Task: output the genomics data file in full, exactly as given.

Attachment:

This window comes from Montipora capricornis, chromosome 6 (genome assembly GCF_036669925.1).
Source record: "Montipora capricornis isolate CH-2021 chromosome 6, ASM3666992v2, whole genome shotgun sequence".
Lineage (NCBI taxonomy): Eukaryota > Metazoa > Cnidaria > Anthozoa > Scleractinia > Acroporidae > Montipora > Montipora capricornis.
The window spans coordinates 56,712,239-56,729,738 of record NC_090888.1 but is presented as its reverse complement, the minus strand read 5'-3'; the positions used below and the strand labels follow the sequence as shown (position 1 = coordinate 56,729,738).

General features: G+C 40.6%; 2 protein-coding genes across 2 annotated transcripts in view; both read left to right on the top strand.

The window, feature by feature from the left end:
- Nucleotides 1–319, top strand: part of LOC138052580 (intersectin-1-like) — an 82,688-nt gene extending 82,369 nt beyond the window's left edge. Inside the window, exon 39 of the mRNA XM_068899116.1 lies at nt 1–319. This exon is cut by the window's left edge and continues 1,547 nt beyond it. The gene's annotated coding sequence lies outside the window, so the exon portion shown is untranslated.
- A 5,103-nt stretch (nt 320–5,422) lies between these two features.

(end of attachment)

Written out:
This window comes from Montipora capricornis, chromosome 6 (genome assembly GCF_036669925.1).
Source record: "Montipora capricornis isolate CH-2021 chromosome 6, ASM3666992v2, whole genome shotgun sequence".
Lineage (NCBI taxonomy): Eukaryota > Metazoa > Cnidaria > Anthozoa > Scleractinia > Acroporidae > Montipora > Montipora capricornis.
The window spans coordinates 56,712,239-56,729,738 of record NC_090888.1 but is presented as its reverse complement, the minus strand read 5'-3'; the positions used below and the strand labels follow the sequence as shown (position 1 = coordinate 56,729,738).

General features: G+C 40.6%; 2 protein-coding genes across 2 annotated transcripts in view; both read left to right on the top strand.

The window, feature by feature from the left end:
- Nucleotides 1–319, top strand: part of LOC138052580 (intersectin-1-like) — an 82,688-nt gene extending 82,369 nt beyond the window's left edge. Inside the window, exon 39 of the mRNA XM_068899116.1 lies at nt 1–319. This exon is cut by the window's left edge and continues 1,547 nt beyond it. The gene's annotated coding sequence lies outside the window, so the exon portion shown is untranslated.
- A 5,103-nt stretch (nt 320–5,422) lies between these two features.